Thursday, May 29, 2008


I discover something new and interesting each day on the Twelve Acres. I was looking at this red anenome today and wondered why they're called that. They don't look anything like the anenomes in the sea! Upon closer examination, however, I discovered that indeed they do. These anenomes were a freebie I got with one of my orders this winter. I hope there is a nice variety of colors in store for me.

It was a perfect day for a walk in the fence row. I wanted to check on the progress of my wildlife garden and just enjoy the trees with their fresh leaves growing. While I was out there I discovered what looked like a crime scene beneath one of the four nest boxes we installed this winter. I found cream colored egg shell the size of a small chicken egg. Wood duck perhaps? And what's with the nest material on the ground? Did a predator raid the nest in the night and eat the eggs?

I looked up at the nest box and saw what looked like dried blood on front. What happened here?

Less than 15 feet away was this large patch of downy feathers. It looked like the typical scene when a raccoon or hawk tears into a bird. There are feathers with tan bars in this mix. Raptor feathers? I have several Red-Tail Hawk feathers on my desk that are the same shade of brown. I could find no carcass anywhere near the nest box, so I assume the predator carried it off or ate the whole thing.

If you think you know what invaded the nest, please leave a comment. I wish I could have seen what was/is nesting in this box. It certainly laid a large enough egg to be a duck of some kind. The entrance hole to the nest box is 3" in diameter.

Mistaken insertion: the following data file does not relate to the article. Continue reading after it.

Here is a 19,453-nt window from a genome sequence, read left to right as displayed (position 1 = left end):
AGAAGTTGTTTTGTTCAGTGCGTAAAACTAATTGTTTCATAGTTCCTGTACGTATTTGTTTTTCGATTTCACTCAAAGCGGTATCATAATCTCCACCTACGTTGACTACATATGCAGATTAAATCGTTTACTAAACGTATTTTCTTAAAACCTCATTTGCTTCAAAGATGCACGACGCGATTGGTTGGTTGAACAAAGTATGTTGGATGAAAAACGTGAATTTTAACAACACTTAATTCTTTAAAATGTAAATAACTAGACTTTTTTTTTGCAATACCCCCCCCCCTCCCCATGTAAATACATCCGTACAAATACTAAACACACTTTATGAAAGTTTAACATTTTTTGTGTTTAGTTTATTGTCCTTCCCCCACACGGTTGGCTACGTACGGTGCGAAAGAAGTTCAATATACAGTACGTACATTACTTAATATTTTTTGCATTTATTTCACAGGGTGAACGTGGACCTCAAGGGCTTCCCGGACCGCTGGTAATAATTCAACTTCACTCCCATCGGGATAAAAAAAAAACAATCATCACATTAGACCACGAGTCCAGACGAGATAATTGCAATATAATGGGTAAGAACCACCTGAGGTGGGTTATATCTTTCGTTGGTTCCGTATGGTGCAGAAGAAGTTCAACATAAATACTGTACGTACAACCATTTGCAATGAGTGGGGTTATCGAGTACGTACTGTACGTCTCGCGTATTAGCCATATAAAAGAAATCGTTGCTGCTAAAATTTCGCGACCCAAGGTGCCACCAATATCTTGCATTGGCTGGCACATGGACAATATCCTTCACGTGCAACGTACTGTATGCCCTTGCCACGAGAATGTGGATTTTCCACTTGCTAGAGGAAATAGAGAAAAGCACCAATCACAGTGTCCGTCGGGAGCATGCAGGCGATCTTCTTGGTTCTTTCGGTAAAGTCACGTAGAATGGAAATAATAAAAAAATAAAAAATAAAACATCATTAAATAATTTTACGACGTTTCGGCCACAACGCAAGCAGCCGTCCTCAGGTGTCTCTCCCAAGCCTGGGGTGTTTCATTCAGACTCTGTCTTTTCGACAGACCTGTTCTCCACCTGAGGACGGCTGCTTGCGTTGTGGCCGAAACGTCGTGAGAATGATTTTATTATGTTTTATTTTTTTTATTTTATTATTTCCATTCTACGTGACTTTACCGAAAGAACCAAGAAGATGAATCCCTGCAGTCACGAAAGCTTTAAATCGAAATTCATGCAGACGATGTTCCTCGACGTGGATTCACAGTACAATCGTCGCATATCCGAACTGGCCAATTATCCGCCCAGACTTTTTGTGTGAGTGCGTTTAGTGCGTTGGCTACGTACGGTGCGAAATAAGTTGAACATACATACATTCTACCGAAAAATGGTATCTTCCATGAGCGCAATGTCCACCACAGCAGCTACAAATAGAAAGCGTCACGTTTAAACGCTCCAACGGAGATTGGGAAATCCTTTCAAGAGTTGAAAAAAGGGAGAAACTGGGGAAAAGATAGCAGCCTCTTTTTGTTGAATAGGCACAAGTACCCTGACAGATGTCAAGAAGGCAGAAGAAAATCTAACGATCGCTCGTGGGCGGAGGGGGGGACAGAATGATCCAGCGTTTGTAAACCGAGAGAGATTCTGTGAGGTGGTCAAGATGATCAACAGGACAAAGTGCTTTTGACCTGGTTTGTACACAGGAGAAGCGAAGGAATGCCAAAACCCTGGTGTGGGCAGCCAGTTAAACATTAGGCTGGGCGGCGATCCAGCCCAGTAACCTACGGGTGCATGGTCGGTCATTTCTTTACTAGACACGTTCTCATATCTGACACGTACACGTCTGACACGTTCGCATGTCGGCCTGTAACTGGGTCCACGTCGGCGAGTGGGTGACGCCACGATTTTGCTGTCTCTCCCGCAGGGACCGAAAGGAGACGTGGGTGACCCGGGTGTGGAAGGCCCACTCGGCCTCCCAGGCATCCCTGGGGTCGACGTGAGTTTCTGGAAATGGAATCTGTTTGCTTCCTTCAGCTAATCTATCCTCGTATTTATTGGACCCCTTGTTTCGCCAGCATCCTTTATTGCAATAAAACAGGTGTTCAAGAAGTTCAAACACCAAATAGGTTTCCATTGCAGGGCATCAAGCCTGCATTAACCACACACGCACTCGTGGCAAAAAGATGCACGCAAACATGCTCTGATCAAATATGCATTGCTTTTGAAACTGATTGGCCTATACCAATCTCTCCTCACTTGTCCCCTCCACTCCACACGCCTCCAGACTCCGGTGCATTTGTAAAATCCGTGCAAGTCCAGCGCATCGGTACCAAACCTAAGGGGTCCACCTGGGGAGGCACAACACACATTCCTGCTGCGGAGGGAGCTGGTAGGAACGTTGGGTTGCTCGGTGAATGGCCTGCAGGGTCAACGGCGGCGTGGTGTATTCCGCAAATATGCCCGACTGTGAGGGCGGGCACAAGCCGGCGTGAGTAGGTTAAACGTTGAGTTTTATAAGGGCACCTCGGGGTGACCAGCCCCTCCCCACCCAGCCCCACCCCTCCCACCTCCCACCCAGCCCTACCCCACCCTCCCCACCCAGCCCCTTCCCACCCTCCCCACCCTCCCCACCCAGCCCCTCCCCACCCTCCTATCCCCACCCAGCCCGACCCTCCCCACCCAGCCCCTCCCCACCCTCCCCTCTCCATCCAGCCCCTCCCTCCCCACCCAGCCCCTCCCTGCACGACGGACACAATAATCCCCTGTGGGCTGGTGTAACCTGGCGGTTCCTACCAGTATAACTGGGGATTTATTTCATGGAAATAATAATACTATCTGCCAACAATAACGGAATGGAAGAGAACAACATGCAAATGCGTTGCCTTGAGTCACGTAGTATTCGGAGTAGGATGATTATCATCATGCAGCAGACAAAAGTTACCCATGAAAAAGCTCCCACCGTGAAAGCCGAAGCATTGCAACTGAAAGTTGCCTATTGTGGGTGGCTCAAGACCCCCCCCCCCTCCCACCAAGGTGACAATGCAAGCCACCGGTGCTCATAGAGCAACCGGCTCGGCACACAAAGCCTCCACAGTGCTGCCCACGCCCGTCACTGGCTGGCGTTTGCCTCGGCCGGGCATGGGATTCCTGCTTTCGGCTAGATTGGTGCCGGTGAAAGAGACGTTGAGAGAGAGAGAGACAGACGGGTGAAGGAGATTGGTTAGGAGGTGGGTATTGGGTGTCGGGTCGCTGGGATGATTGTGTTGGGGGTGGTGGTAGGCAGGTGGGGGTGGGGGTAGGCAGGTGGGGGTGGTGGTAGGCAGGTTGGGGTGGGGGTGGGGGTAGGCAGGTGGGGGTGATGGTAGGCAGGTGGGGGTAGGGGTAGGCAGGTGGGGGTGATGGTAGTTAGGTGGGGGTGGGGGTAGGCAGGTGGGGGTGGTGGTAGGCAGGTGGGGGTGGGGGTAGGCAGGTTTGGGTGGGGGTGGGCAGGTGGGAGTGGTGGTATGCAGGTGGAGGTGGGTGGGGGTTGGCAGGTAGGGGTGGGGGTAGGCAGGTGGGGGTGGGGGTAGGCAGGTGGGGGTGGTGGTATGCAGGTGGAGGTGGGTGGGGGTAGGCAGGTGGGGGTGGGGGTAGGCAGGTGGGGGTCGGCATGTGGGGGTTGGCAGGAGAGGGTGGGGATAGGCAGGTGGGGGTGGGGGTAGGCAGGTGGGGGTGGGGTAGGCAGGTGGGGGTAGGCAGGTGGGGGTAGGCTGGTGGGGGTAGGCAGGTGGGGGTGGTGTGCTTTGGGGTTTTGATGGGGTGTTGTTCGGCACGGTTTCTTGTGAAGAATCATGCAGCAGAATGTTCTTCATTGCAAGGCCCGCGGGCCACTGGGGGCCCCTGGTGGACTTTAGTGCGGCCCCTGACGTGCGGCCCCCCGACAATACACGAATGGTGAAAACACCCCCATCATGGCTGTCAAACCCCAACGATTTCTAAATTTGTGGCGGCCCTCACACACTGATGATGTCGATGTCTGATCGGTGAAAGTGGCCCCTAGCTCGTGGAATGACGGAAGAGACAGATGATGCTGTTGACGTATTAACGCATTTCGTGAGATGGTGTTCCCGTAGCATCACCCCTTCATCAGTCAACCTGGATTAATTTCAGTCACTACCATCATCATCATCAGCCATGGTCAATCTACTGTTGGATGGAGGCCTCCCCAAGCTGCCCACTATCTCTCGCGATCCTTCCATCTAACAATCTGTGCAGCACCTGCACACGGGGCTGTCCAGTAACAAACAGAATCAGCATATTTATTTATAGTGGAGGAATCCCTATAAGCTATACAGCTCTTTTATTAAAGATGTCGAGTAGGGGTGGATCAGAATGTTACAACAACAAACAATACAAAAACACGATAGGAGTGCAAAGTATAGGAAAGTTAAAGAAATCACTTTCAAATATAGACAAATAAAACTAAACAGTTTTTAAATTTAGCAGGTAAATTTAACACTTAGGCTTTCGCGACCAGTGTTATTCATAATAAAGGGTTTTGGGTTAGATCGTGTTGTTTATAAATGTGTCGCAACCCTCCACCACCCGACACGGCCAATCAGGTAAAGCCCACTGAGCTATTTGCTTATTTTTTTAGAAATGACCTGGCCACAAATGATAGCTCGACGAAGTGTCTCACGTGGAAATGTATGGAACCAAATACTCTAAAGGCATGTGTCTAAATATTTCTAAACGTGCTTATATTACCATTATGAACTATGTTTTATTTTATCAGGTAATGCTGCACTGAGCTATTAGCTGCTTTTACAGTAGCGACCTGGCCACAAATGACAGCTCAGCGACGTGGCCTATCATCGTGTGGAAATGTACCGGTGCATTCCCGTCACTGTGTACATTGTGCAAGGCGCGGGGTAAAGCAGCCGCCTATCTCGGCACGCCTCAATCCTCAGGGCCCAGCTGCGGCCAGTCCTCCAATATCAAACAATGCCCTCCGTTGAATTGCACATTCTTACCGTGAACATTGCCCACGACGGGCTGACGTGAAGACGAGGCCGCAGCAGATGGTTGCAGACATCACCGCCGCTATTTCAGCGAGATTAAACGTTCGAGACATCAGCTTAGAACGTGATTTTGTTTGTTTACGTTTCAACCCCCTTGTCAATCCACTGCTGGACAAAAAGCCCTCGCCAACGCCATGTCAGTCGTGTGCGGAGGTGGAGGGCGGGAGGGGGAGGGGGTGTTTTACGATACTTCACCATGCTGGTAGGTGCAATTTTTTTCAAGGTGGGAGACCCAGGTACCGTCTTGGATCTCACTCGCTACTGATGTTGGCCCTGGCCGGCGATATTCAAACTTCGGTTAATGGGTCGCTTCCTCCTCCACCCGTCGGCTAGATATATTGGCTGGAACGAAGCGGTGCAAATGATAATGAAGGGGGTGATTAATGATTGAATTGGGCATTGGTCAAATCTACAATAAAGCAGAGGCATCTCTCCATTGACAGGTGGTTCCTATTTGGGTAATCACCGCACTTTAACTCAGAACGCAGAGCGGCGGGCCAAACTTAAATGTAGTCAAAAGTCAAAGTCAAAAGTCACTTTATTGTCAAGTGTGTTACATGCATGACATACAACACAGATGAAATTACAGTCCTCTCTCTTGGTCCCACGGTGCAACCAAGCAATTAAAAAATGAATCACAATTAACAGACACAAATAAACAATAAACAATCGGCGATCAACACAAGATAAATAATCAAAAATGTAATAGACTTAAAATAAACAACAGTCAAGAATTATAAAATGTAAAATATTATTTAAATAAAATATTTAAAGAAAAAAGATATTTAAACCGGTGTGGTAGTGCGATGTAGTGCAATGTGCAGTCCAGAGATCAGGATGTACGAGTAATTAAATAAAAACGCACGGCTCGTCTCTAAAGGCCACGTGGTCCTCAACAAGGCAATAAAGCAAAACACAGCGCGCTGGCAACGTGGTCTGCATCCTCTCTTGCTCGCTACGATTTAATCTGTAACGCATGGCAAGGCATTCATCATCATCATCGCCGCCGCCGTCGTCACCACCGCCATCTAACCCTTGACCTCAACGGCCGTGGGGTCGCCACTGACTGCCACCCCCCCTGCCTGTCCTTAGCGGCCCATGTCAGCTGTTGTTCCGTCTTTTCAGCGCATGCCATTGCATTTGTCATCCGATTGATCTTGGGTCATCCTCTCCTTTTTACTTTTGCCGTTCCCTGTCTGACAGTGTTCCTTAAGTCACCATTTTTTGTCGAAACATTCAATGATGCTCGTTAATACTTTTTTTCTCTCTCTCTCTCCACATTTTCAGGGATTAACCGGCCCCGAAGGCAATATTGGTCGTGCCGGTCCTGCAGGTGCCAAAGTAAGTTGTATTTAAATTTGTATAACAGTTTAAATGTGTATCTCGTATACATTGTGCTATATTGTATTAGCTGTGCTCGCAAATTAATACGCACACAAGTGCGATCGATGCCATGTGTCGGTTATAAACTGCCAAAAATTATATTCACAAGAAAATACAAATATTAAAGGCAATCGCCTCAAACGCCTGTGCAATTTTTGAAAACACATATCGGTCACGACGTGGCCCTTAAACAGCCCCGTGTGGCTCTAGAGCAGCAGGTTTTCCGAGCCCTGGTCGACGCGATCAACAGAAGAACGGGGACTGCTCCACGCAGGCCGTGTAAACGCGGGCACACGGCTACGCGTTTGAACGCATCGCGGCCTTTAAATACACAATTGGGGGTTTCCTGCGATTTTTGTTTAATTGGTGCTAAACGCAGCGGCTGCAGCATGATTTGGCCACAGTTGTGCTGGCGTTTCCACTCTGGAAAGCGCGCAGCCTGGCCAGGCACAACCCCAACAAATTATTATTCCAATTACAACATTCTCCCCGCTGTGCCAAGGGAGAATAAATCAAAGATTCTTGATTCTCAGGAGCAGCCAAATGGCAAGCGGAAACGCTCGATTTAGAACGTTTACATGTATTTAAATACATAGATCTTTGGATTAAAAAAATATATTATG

When I was hanging laundry yesterday, I looked down to discover this tiny nest on the ground beneath a spruce tree. It's made of very fine fibers and lined with what appears to be white cat hair. It might be too large for a hummingbird. What could it have belonged to? Let's hope it builds another nest to replace it.

Speaking of hummingbird nests, I'm convinced that there is a nest located in the Norway Maple out front. I see a female zip in and out of the tree to drink at the feeders. If any other hummingbirds try to feed, she chases them off with a sassy tongue lashing! I watched her cuss out a Robin this afternoon after it landed in "her" tree! Those little hummers sure do have their fair share of gumption!


  1. Yes they do! That bird nest is too large to be a hummer's. I've seen several since moving here and I am amazed at how tiny they are. Hummingbird nests are usually lashed beteween the Y of a twig and composed of spun spider's web and moss! The one's I've seen are so tiny and so not nest-like that you would harldy notice them if you didn't see the bird fly into it. I have no clue about your predator but I am sorry about the egg.

  2. Thank you Kathie, that helps a lot. I am going to try real hard to find the hummingbird nest in our maple tree. I just have to catch mama hummer landing on it. It would be such a thrill to watch her raise some babies this year!

  3. I had my hubby (nature guy) look at your photos and he thought it was probably a raccoon and he thought the nest may be that of a sparrow???
    Have a nice week ~Kim

  4. Kim, please tell your "nature guy" thank you from me. I have a feeling he's right about the raccoon.

  5. I'd agree with nature guy that it was a raccoon. It's highly unlikely that a raptor would have pulled the nesting material out. I recently lost some Chicadee eggs and the crime scene looked VERY similar. The nest looks the right size and shape to be a chipping sparrow....


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